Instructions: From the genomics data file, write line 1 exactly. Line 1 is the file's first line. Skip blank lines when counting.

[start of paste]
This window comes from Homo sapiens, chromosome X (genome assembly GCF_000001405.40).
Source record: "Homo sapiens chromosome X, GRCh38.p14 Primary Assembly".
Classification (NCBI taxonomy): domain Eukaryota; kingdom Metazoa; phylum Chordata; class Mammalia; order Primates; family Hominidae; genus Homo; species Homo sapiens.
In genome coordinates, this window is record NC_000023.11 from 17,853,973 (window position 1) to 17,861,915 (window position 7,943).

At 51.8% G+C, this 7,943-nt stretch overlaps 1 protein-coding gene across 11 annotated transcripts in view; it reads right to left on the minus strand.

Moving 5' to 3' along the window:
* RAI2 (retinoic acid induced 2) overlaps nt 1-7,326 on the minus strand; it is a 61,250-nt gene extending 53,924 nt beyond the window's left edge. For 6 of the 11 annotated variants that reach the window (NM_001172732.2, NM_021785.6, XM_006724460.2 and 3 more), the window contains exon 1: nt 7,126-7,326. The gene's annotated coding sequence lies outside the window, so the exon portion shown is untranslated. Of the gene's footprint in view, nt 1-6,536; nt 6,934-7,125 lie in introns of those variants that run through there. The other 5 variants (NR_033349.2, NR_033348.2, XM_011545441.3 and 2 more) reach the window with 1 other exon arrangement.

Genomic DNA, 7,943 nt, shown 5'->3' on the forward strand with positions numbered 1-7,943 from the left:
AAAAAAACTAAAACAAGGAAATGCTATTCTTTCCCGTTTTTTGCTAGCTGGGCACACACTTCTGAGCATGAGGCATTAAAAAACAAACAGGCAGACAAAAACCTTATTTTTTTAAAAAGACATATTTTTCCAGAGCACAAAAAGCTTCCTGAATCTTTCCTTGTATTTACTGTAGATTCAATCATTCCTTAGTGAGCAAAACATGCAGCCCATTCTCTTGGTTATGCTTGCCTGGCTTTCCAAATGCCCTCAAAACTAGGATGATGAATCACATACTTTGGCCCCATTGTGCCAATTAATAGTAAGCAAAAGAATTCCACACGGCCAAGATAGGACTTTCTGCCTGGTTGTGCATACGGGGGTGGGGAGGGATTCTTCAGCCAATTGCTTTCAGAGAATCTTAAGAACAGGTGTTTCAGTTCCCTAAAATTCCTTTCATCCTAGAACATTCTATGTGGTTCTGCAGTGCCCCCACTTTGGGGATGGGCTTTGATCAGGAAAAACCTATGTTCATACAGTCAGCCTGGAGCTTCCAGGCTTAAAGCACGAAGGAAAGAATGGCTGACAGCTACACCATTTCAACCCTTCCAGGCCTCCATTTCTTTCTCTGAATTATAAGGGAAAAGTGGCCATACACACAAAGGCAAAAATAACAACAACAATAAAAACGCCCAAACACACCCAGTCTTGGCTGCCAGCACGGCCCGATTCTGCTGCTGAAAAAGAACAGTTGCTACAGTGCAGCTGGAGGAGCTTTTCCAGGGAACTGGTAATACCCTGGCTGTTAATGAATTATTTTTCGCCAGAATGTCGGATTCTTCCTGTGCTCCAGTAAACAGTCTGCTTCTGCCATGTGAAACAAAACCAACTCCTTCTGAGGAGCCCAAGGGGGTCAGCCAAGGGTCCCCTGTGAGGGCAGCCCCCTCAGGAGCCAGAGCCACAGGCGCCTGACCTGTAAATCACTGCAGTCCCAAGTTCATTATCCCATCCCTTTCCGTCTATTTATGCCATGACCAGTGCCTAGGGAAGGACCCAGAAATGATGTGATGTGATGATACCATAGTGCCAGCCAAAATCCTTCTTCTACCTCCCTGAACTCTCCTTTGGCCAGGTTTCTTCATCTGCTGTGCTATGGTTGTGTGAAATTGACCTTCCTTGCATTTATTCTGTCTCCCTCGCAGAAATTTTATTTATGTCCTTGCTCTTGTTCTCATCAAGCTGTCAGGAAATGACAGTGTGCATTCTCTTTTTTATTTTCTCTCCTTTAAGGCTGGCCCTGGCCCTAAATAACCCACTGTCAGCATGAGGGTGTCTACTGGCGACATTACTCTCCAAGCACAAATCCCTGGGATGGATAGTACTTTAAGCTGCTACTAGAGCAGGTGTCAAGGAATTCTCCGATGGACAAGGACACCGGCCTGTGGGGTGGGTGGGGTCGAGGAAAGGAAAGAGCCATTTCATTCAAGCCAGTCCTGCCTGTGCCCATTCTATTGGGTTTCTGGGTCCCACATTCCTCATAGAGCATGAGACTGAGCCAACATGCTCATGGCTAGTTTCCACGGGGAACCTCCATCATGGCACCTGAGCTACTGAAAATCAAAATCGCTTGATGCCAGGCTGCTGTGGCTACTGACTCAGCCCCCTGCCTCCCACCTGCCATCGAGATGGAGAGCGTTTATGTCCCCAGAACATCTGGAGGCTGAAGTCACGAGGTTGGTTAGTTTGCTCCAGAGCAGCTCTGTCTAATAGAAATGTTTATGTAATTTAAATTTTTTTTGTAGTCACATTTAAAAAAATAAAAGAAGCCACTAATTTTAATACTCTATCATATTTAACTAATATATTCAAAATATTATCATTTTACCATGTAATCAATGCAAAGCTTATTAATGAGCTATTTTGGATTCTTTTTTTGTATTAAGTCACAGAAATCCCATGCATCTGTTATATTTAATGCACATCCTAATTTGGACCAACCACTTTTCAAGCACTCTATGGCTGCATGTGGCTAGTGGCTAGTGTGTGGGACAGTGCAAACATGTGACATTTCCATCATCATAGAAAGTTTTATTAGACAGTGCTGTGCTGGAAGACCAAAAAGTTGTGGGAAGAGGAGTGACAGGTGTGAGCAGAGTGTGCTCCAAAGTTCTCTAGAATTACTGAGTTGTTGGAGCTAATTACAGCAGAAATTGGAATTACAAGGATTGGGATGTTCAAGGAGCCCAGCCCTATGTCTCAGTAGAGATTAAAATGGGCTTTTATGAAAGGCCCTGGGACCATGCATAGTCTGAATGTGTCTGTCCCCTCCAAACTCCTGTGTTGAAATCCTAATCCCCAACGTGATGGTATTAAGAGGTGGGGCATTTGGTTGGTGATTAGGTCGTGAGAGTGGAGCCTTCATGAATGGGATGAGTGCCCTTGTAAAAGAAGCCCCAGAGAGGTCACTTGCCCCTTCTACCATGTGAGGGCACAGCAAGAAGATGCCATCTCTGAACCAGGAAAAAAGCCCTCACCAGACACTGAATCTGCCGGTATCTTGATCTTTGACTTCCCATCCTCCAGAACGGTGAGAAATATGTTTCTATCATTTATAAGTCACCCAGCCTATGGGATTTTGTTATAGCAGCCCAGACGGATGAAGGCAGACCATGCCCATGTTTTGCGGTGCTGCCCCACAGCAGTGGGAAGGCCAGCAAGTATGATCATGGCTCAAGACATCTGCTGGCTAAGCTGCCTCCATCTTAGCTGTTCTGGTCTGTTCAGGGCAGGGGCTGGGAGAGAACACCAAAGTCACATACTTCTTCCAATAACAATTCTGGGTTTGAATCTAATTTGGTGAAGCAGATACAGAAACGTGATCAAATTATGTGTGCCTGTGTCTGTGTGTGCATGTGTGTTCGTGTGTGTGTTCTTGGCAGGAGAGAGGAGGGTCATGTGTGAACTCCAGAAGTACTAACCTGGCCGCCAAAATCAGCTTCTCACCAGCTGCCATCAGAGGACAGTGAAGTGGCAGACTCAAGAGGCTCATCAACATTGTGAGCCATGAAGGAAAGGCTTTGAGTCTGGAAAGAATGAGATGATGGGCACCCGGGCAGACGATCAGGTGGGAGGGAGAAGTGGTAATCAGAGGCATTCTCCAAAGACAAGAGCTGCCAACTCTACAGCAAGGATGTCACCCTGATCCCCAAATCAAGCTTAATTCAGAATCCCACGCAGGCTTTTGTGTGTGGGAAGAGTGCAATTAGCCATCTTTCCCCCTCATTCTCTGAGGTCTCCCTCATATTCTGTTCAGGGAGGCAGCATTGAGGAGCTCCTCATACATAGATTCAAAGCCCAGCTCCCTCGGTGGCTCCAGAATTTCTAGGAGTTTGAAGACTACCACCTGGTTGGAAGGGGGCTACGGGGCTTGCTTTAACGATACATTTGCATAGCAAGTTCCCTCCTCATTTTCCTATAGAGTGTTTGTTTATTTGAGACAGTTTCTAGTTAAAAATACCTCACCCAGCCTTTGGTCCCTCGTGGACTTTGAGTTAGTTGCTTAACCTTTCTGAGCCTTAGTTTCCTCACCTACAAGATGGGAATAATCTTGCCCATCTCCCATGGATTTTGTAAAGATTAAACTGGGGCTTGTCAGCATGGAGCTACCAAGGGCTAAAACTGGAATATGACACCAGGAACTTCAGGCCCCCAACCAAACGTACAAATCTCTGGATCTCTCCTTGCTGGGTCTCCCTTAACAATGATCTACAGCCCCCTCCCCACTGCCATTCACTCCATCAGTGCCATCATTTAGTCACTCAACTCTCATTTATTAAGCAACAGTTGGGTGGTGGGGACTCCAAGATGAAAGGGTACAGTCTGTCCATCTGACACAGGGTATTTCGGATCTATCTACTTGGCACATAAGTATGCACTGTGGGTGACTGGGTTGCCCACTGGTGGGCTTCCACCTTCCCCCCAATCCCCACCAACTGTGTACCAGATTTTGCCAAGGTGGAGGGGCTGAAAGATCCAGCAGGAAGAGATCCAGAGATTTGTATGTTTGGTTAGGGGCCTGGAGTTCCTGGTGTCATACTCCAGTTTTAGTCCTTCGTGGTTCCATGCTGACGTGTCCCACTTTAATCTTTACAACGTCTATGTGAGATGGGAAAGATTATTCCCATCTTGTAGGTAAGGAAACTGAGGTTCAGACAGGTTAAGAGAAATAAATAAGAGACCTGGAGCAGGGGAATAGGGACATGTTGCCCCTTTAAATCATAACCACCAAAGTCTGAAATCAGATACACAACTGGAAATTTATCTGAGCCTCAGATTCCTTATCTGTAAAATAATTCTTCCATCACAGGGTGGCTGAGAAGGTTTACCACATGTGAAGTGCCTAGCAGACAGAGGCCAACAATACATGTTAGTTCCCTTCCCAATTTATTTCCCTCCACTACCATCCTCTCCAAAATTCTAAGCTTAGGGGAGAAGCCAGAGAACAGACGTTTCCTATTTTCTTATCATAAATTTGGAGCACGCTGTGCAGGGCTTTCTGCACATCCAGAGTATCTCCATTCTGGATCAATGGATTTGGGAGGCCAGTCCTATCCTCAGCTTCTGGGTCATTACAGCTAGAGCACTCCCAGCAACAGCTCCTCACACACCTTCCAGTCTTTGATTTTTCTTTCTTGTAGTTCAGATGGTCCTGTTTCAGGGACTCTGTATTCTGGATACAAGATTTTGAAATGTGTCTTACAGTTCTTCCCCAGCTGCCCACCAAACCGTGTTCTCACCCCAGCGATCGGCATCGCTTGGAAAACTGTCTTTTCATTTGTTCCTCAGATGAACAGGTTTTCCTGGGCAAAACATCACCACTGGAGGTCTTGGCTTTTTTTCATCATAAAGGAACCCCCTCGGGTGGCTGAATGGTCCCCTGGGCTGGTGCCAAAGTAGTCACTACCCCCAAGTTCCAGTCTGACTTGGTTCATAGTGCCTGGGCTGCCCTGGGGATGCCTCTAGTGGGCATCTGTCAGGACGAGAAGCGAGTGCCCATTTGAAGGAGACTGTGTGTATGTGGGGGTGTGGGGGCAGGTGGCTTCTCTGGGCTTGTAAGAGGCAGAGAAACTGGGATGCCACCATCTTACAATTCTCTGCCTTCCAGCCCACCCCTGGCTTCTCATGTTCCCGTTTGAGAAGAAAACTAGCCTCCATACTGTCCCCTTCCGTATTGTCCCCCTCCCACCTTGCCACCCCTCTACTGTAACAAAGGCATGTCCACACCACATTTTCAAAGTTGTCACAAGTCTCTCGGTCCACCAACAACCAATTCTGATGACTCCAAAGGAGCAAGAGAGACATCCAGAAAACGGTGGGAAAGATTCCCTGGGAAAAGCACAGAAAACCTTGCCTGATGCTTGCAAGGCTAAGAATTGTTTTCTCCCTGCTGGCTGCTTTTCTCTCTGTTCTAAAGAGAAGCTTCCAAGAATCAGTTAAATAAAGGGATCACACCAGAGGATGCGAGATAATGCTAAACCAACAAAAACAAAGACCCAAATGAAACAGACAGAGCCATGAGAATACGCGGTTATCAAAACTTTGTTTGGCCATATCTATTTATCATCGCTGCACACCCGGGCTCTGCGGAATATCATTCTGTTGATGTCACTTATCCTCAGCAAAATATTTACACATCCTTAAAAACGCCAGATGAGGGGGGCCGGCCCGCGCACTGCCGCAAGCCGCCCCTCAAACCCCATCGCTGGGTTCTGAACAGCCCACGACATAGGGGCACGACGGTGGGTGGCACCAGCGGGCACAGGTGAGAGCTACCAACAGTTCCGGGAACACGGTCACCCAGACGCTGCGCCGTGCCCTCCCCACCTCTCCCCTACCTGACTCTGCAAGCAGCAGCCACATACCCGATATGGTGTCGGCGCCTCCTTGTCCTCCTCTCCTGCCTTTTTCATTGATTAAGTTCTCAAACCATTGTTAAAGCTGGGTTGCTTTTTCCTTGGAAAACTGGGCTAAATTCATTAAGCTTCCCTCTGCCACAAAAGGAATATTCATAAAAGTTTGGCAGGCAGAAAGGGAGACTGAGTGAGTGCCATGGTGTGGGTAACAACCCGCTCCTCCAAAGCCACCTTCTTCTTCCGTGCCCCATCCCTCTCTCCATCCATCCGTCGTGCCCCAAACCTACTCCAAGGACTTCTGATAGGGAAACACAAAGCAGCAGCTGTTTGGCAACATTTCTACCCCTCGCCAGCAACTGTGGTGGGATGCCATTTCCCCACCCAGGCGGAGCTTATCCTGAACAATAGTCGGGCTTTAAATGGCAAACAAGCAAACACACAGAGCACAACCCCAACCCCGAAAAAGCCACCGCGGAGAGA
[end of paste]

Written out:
This window comes from Homo sapiens, chromosome X (genome assembly GCF_000001405.40).